Friday, March 6, 2015

New Mexico Students Walk Out Over New Tests Contested In US

New Mexico Students Walk Out Over New Tests Contested In US

New Mexico Students Walk Out Over New Tests

ALBUQUERQUE, N.M. (AP) -- Students frustrated over a new standardized test walked out of schools around New Mexico in protest Monday as the new exam was being given.

The backlash came as millions of U.S. students started taking more rigorous exams aligned with Common Core standards. Many parents and students around the country have opted out of the exams. Others are lobbying lawmakers and education officials for change.

The test measures student achievement and can be used in teacher evaluations. Opponents say the exams distract from real learning, put added stress on students and staff members, and waste resources, especially in poor districts.

A few hundred students at Albuquerque High School defied warnings from administrators that the teens would not graduate and could face discipline as a result of the walkout.

Students took to the sidewalks near the school with signs and chanted as supporters honked their horns.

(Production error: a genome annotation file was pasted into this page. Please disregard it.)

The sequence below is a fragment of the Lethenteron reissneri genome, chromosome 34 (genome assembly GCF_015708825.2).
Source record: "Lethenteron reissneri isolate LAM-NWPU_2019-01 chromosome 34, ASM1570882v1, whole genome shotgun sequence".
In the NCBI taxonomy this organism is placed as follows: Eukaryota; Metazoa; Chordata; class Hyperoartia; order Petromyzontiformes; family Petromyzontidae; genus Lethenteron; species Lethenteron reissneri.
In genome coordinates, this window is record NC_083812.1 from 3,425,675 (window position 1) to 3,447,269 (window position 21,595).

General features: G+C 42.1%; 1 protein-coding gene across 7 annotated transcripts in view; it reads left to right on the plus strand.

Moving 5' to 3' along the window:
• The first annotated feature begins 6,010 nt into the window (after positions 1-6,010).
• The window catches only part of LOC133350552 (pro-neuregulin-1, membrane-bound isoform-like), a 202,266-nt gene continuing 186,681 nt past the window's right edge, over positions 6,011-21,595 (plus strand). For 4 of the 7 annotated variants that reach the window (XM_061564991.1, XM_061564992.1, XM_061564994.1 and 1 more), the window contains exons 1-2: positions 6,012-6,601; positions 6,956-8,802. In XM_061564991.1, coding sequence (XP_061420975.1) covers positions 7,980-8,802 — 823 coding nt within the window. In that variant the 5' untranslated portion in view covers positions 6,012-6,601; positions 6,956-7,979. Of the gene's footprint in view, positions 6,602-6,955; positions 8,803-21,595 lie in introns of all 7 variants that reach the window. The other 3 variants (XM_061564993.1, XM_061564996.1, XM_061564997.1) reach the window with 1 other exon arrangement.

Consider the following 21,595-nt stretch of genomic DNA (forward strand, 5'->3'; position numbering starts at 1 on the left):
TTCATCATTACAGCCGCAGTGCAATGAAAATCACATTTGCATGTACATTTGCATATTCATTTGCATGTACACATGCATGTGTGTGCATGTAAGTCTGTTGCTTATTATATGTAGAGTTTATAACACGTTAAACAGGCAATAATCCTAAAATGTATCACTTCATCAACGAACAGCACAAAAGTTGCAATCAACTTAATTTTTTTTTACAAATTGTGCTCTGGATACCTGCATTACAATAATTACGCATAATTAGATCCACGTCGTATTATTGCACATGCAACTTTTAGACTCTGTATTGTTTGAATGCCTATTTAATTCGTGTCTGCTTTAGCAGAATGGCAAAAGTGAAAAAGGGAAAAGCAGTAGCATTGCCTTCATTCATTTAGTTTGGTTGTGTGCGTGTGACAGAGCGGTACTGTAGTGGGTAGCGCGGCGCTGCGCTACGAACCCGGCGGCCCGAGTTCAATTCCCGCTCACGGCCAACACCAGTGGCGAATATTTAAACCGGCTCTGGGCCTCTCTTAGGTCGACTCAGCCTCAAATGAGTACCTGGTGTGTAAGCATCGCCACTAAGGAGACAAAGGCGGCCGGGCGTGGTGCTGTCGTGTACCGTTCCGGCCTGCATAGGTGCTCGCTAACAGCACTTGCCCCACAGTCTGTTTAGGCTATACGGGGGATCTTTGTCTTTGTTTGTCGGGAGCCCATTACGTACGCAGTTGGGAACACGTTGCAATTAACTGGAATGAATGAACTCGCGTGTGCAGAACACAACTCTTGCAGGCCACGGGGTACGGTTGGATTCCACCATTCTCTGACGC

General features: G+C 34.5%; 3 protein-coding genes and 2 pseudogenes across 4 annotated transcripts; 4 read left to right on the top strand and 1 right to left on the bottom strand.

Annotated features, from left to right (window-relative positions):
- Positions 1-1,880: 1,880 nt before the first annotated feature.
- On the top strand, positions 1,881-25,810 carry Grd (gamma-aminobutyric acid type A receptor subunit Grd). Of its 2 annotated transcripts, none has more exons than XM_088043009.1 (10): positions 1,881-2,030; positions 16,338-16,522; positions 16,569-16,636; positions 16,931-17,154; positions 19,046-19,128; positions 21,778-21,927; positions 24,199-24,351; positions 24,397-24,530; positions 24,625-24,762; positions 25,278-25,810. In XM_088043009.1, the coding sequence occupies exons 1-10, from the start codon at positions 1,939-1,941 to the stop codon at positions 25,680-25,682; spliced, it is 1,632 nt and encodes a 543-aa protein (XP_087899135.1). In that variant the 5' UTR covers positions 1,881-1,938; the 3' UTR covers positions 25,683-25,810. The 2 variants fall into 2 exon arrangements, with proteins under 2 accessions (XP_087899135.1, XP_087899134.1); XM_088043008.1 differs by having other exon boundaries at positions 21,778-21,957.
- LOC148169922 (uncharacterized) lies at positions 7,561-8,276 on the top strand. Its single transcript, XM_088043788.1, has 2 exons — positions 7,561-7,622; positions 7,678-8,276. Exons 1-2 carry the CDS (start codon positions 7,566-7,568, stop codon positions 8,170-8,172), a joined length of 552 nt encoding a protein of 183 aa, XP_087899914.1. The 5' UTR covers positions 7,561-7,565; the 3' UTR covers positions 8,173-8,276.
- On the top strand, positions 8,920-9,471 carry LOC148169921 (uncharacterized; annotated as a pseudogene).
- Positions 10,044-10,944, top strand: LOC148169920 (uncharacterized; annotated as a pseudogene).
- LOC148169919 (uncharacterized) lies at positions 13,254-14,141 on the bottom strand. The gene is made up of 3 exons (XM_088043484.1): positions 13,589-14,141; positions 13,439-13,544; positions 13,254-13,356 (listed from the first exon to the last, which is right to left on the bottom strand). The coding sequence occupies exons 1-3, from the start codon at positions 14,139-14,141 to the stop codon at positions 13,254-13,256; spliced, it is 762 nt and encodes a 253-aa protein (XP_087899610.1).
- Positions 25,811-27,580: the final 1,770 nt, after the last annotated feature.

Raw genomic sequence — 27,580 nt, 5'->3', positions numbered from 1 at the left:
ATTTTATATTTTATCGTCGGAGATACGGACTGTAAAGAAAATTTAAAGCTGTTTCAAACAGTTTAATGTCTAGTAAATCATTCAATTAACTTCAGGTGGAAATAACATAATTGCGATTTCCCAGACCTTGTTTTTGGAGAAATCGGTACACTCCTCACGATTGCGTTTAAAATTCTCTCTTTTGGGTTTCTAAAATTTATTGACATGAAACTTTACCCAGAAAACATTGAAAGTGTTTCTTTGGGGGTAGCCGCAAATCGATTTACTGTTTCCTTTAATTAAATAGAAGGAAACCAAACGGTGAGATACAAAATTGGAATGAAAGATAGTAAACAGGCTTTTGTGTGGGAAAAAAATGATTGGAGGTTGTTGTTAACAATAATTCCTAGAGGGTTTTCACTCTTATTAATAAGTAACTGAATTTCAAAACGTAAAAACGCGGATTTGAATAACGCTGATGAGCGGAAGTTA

Julie Guevara, 16, said students are tired of the testing and believe it's taking away from their overall education.

"We hope the governor hears us and does something about this," Guevara said. "We're not going away and plan to do this again until the testing is done."

Gov. Susana Martinez's office did not immediately respond to a message seeking comment.

The walkouts and demonstrations began last week in Santa Fe then continued in Carlsbad on Friday.

Students from several Las Cruces schools joined the movement Monday by walking out of class. Some carried signs that read "More teaching, less testing," and "Out the door with Common Core."

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New Mexico schools were administering the tests known as the Partnership for Assessment of Readiness for College and Careers. The test, debuting this year in 11 other states, is among a new generation of tests aligned to Common Core - standards adopted by 43 states that outline the math and language skills students should master in each grade.

New Mexico Education Secretary Hanna Skandera has defended the exams.

"There's a lot of anxiety that is not based on facts or truths about this assessment," Skandera told The New Mexican on Friday. "That stresses the importance of making sure we as adults are putting good information into the hands of our students."

Skandera said the test isn't an additional exam, just a better version of the state standards exam it replaced.

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